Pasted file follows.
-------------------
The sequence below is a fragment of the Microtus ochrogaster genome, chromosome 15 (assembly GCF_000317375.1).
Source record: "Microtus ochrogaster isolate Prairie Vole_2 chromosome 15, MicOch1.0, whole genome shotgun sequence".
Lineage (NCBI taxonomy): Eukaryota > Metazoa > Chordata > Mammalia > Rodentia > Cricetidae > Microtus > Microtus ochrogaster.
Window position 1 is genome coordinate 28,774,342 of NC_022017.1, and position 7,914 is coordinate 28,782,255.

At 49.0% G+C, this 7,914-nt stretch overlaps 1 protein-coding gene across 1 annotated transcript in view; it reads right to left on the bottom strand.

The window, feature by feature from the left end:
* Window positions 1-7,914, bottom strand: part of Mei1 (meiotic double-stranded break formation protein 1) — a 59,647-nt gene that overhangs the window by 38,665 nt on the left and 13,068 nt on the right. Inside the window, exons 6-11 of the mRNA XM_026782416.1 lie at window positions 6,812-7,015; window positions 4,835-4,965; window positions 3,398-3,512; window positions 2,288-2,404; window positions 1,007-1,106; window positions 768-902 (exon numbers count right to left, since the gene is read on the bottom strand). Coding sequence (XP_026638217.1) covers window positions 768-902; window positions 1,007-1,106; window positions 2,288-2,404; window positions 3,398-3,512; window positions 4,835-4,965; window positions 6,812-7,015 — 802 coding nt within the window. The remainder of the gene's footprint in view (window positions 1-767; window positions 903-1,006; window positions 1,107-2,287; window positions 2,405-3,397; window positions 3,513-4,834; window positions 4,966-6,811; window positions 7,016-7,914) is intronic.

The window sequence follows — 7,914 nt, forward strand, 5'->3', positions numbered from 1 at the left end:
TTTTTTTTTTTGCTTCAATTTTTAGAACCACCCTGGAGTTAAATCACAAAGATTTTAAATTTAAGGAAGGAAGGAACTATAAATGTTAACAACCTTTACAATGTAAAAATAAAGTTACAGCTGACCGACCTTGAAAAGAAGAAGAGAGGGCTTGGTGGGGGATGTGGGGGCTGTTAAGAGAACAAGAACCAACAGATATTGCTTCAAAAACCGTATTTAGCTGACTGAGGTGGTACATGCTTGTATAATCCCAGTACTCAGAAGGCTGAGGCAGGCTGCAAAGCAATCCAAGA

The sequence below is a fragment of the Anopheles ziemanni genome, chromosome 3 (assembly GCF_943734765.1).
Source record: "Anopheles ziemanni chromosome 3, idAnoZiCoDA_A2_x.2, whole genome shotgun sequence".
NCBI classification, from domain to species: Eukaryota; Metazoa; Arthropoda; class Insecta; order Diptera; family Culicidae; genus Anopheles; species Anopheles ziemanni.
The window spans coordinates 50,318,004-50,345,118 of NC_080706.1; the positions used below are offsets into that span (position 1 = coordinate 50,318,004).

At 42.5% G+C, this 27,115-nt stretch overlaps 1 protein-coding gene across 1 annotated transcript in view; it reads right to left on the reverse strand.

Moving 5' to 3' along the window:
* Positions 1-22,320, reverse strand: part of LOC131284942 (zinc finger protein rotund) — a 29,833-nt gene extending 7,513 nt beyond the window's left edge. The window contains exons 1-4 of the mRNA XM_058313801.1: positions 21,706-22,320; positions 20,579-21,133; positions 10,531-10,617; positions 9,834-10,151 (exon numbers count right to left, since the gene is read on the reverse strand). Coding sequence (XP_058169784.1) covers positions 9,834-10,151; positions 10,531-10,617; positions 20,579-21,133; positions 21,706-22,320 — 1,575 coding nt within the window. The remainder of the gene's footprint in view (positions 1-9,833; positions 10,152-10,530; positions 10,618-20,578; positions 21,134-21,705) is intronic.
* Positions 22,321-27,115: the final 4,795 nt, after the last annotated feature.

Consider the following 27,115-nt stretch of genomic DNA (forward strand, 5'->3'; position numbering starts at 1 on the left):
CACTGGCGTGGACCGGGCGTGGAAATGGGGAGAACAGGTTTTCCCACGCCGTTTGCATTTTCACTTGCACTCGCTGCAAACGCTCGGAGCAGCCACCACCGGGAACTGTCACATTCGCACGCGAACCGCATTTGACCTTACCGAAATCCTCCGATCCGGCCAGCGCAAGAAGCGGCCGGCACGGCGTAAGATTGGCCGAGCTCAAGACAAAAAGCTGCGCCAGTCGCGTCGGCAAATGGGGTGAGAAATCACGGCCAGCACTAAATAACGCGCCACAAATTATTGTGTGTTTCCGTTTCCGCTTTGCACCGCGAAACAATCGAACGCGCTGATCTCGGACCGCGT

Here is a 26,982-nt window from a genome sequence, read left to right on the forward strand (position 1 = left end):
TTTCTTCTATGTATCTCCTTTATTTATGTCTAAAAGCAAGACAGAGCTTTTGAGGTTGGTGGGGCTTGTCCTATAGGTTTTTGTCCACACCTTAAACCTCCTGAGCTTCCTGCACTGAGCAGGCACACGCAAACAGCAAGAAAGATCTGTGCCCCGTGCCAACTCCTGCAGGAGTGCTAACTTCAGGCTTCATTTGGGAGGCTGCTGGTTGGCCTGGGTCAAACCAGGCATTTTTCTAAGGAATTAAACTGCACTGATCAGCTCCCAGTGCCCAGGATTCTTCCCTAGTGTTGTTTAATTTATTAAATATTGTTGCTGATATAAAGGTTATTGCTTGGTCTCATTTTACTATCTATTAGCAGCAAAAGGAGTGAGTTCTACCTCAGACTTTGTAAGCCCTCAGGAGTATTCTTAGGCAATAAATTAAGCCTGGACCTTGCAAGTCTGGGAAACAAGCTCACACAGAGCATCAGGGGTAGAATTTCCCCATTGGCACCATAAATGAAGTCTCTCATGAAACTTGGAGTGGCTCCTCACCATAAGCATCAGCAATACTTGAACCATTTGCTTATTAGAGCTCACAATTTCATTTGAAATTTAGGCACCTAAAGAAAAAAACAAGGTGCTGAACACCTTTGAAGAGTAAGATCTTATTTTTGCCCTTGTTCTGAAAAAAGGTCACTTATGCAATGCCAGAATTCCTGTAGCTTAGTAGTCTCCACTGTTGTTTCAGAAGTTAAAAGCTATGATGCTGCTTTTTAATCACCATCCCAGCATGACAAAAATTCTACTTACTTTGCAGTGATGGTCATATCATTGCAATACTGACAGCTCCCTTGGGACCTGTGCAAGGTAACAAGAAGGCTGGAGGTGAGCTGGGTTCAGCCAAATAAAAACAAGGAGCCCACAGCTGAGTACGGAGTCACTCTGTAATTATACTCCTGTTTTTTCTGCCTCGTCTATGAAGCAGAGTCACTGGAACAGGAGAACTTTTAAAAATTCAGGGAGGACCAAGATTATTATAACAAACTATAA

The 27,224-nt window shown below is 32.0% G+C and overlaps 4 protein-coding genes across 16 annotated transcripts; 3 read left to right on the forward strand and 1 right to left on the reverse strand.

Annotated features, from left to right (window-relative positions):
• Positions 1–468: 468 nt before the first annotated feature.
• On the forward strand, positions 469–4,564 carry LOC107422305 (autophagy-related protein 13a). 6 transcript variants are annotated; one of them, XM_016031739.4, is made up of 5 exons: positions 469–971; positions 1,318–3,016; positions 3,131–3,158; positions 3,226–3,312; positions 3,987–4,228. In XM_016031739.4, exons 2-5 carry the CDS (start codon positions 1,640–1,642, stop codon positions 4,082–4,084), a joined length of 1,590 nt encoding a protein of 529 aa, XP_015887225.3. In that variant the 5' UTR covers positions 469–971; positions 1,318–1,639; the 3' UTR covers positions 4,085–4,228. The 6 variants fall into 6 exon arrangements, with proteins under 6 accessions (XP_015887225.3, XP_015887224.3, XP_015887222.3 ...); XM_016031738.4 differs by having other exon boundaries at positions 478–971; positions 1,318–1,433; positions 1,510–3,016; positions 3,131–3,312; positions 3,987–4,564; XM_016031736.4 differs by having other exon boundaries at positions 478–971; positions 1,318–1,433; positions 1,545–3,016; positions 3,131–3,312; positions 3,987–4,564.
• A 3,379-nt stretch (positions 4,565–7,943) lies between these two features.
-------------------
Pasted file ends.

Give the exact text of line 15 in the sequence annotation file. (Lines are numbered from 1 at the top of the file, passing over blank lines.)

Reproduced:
Moving 5' to 3' along the window: